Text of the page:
The Episcopal Chapel of St. John the Divine in Champaign, Illinois is a neo-Gothic limestone structure begun in 1927 and completed in 2007. The parish voted to build a new pipe organ as the first phase of a long-term Chapel completion effort in 1989; the instrument was completed and first used in public worship on Advent I, 1991.
Designed to compliment St. John's Gothic architecture, the mouldings and detailings in the organ's three towers and flats match the details found in the limestone statuary niches and window tracery. The three crowns atop the towers are made from basswood and gilded in 23-karat gold leaf. Carvings found on the pew frontals have been translated into the console's white oak cabinet; additional carvings of tambourine, flutes and reed pipes decorate the console's lower portion.
The Chapel's solid Anglican choral program, the rich hymnody, and daily Cathedral-style liturgics demanded an organ of some substance; requiring a wide variety of tone colors at Unison pitch, complete development of the various choruses, and characteristics reed stops for the English Swell, a profound pedal, and high volume solo effects. Although inspired by the great instrument at King's College, Cambridge, this is not an "English Organ." The instrument exhibits classic tonal design, but is voiced with a Romantic cast. The budget for the organ (and the space available) would not allow for a large 16' Open Wood Diapason nor an 8' Swell Diapason. Scaling and treatment of the other Pedal stops and the Swell Salicional have to create the intended effect.
In order to increase the flexibility of what would otherwise be a straight two-manual organ, the Swell has been divided into two smaller expressive divisions, each on its own slider chest, and each with its own expression box and shutters. The Principals, Strings, and chorus reeds are in Swell "A", and the Flutes, Cornet, Flute Celeste and Clarinet are in Swell "B". This allows, for example, the Swell "A" Oboe to be accompanied by the Swell "B" Flute Celeste, or the Swell "B" Clarinet to be accompanied by the Swell "A" strings. The dramatic increase in accompanimental flexibility which the "Divided Swell" creates is facilitated by the modern solid-state multiple memory level combination action. You can literally turn the organ upside down for one small section of an English Anthem accompaniment, then instantly bring the instrument back to a straight two manual by means of the general pistons.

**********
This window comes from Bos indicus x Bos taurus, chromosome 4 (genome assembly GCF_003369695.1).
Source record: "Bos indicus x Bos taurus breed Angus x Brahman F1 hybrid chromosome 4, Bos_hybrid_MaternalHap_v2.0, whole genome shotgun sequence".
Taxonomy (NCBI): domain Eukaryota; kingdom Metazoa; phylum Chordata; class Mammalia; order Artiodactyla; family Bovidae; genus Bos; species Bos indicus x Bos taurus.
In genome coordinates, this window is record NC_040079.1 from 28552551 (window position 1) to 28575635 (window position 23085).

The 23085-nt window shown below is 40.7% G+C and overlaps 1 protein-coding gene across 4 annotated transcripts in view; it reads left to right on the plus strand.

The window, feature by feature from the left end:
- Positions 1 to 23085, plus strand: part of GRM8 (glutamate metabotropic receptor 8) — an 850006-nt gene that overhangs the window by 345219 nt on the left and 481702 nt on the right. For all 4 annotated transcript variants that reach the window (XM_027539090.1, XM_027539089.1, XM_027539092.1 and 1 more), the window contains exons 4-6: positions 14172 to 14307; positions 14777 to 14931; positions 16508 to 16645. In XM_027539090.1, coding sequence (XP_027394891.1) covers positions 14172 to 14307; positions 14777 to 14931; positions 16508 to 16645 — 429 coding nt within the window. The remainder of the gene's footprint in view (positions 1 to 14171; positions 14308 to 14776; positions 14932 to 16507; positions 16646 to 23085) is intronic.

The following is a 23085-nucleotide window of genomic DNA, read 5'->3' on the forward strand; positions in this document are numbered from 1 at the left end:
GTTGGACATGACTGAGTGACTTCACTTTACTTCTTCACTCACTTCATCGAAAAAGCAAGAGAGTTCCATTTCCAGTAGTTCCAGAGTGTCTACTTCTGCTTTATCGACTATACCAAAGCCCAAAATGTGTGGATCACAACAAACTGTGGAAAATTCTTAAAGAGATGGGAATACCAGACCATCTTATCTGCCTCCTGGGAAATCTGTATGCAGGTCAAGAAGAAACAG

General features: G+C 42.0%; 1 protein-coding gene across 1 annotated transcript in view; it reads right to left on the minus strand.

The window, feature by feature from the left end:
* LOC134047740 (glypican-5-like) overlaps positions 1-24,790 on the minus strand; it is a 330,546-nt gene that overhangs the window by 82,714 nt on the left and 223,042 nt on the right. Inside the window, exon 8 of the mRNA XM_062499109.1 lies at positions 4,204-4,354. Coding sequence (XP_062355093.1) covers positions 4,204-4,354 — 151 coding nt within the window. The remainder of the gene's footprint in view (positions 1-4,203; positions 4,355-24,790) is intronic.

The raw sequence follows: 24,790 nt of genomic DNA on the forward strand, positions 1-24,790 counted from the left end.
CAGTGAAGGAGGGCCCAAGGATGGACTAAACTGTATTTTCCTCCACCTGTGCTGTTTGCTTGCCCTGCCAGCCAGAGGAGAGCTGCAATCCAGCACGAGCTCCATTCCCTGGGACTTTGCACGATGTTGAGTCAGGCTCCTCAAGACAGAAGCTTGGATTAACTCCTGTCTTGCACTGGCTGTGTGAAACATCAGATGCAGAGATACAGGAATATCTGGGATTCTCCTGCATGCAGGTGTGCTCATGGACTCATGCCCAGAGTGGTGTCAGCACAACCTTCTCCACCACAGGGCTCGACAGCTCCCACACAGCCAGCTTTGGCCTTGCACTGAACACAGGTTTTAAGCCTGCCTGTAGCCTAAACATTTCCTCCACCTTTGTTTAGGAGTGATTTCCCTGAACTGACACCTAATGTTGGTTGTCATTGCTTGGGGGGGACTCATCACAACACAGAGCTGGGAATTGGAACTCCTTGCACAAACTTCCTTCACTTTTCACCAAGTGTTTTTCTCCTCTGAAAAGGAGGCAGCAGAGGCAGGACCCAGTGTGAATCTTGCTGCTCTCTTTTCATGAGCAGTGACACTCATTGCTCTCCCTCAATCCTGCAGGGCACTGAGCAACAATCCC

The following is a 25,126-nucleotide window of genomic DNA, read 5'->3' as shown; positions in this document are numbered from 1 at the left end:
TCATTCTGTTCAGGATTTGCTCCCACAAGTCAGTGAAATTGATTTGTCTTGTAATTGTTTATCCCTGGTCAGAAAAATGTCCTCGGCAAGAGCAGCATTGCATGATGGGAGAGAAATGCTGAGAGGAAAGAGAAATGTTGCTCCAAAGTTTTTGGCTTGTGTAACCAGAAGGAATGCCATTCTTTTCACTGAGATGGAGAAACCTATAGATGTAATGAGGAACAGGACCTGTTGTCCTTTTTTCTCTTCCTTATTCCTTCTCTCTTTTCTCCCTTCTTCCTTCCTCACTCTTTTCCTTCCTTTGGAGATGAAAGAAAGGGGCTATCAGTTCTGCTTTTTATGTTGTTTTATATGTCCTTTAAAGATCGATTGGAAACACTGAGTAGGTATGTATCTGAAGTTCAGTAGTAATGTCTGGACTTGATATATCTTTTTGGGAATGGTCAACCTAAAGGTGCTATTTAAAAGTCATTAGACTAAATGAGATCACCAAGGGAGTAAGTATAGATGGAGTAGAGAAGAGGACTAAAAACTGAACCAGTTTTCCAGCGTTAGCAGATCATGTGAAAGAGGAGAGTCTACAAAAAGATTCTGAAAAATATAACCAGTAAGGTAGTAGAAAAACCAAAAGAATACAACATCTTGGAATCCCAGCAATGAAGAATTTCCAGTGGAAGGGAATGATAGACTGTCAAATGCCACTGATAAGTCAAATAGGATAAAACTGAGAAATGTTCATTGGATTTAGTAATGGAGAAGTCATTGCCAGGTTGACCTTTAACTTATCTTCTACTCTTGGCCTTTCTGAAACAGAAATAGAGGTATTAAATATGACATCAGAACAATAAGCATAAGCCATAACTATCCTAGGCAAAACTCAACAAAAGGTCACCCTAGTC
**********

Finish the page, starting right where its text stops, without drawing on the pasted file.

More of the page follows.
Pipes in the organ are made from a variety of woods and metals: 75% polished English tin was used for the facade pipes; metal flutes in the Swell are made of 15% tin with narrow mouths to provide a penetrating quality at the appropriate volume. The Great flutes are made of 50% tin with relatively wide mouths so they may be used in different ways with other voices. Reed pipes, with the exception of the wooden Pedal Trombone, are made entirely from 50% tin. The Tuba 8', which plays on high wind pressure, is horizontally mounted atop the swell box, just behind the flats.
- John-Paul Buzard